Today, the International Bureau of Weights and Measures (BIPM), based in Paris, coordinates a robust metrological framework for all seven base units of measurement, from the metre to the kelvin. Advances continue to be made. In November 2018, for example, the definition of the kilogram and some other units are set to change, completing a long-term project to link all units to fundamental, unchanging properties of the Universe that researchers have measured to great precision (in the case of the kilogram, relating it to Planck's constant). If researchers are properly trained to use best metrological practice, following clear procedures and calibrating their measurements against standards that are directly linked to the agreed base units, we can all have confidence in the results.

The system can work extremely well, even for highly complex projects producing vast amounts of data from a range of instrumentation. The detections of the Higgs boson in 2012 and of gravitational waves in 2016, for example, were made with such attention to detail that they produced quantitative results that the world can have confidence in.

Problem areas

An increasing number of research areas lack a metrological framework, however. This is particularly the case in fields such as biology and environmental science, which do not share the long history of metrological practice found in physics and engineering. Defining measurement units in the life sciences is an intrinsically tricky task. Every electron can be counted on to have the same mass and charge, whereas living things have a wide range of natural variability, making it hard to develop and define standards. Before we start to tackle such variability, we need to ensure the measurements we do know how to make, and the tools we can characterize, are on a firm foundation.

One problem area is radiotherapy — the practice of using ionizing radiation to kill cancers or to otherwise affect cells. Although there is strict regulation about how to measure dose delivery for patients in clinical settings, similar regulation does not exist for research labs studying the cellular impacts of radiation. A 2013 report by the US National Institute of Standards and Technology (NIST) found that, in a year's worth of studies in the journal Radiation Research, only 7% cited written dosimetry standards or guides. The NIST survey concluded that radiobiological measurement is “frequently inadequate, thus undermining the reliability and reproducibility of the findings”4. This creates a barrier to the translation of preclinical studies into clinical practice, and unnecessarily increases the number of animals used in studies.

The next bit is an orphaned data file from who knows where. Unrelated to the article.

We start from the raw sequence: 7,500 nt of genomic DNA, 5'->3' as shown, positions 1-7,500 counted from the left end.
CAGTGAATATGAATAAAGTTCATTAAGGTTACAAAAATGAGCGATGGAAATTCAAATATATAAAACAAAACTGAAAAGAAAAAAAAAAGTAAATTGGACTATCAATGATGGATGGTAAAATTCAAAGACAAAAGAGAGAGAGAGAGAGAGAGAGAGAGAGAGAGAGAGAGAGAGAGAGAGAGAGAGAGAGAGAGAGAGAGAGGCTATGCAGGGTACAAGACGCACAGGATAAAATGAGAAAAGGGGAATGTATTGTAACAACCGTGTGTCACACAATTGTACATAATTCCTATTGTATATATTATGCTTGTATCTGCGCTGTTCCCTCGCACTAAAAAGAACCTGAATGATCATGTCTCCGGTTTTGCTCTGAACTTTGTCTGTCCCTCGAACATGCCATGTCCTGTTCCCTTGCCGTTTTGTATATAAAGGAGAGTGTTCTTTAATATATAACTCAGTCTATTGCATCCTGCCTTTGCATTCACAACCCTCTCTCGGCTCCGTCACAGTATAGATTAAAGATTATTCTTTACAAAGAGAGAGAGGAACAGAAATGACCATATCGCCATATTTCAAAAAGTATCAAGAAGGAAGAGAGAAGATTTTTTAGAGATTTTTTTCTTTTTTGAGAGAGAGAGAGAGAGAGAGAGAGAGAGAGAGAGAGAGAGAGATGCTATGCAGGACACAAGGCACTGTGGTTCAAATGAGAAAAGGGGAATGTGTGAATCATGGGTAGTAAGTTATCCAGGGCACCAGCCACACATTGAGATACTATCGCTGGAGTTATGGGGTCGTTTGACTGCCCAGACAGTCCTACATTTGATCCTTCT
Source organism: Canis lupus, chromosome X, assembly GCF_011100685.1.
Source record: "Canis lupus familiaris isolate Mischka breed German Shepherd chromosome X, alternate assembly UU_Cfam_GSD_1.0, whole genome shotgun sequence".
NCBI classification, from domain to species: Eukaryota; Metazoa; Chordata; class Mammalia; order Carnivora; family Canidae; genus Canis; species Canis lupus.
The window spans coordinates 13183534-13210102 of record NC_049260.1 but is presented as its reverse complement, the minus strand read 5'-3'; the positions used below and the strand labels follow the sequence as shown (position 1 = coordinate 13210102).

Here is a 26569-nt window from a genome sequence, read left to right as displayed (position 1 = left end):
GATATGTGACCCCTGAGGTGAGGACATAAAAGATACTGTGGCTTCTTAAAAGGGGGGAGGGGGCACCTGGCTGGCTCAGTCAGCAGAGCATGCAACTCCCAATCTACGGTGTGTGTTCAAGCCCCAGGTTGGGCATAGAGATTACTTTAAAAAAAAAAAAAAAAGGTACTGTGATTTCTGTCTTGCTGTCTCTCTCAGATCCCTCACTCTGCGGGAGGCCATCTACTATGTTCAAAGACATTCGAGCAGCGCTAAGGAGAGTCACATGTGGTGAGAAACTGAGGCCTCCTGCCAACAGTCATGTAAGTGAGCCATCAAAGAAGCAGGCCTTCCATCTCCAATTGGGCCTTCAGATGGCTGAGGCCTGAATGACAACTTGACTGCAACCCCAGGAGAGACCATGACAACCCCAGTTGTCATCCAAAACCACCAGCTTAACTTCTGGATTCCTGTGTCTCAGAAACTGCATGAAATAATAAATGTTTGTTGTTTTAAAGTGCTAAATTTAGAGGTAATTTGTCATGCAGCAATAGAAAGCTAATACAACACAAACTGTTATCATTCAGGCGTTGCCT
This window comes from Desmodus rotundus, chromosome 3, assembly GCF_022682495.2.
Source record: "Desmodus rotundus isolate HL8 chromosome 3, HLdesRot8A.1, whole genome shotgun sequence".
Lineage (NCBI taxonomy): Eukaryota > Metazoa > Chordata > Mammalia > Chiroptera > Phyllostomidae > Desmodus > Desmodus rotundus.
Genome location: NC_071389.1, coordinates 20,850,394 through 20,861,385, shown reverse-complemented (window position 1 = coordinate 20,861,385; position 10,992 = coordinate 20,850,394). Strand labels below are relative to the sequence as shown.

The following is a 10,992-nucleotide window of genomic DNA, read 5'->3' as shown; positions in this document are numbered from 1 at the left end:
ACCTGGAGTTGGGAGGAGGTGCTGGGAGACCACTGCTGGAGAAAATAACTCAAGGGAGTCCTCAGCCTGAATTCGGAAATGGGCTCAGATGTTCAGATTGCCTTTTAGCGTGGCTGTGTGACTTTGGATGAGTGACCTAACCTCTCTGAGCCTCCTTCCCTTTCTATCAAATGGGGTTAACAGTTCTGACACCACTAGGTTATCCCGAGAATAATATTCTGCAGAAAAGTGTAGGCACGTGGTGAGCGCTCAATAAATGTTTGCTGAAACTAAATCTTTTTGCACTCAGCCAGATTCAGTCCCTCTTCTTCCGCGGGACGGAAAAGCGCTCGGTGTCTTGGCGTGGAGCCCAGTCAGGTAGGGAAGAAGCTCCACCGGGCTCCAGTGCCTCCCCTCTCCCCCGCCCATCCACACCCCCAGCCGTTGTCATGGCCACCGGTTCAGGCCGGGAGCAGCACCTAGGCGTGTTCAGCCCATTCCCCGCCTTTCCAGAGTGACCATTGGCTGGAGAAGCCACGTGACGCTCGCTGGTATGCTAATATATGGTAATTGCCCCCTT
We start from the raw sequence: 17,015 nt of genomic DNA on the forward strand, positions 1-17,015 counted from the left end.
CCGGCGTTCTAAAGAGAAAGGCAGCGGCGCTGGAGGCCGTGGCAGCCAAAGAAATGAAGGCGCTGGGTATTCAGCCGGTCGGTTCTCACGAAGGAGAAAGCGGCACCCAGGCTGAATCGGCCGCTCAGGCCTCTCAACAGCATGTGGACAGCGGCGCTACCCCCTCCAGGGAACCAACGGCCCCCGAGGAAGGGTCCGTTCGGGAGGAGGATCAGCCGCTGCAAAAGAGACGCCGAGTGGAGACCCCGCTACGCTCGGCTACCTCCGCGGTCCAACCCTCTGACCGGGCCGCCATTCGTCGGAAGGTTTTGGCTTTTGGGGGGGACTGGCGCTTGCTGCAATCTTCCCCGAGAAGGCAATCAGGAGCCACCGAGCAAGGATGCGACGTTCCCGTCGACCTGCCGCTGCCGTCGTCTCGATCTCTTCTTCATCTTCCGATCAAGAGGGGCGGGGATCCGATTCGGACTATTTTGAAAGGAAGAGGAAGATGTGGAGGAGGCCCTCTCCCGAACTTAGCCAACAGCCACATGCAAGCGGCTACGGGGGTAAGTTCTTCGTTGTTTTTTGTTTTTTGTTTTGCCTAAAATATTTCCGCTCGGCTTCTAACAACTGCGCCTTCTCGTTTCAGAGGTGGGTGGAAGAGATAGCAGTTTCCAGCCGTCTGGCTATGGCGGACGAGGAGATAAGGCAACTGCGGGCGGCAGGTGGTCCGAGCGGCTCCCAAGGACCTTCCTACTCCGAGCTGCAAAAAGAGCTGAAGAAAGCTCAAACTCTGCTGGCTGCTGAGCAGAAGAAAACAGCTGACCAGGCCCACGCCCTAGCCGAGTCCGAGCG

In response to this, work is under way in the United States at a number of centres to standardize dosimetry. In the United Kingdom, NPL is leading the way on services specifically aimed at preclinical studies.

Earth observation has problems too. Light bouncing off the planet's surface, for instance, can be reasonably well calibrated by looking at reflections from polar regions and deserts. Although this effect has been studied sufficiently to allow for consistent, reproducible results from different satellites, the information is not reliable enough to use in climate-change studies or measures such as forest coverage.

“Grants should assess 'pathways to reproducibility' along with 'pathways to impact'.”

Take, for example, four different satellites monitoring leaf area index — a measure proportional to the percentage of ground covered by green, photosynthetically active leaves. All four satellites (CYCLOPES, GEOLAND, GLOBCARBON and MODIS) have a resolution of 1 kilometre. Yet their monthly data over two years vary wildly from each other, sometimes by more than a factor of seven. The reasons for this are likely to be complex: the satellites pass at slightly different times, for instance, so the property being measured might be changing. But there are also differences in how the satellites are calibrated and the data analysed. Researchers are working to build a rigorous system of long-term validation and inter-comparison studies, to tease out systematic uncertainties and create more reliable data.

Another example of such work is the Versailles Project on Advanced Materials and Standards (VAMAS). Established in 1982, it was designed to develop international best practices and standards for making and measuring new materials. It is serving the community well for the measurement of ultra-flat 2D materials such as graphene — metrologists have refined techniques for gauging purity and thickness down to the atomic level.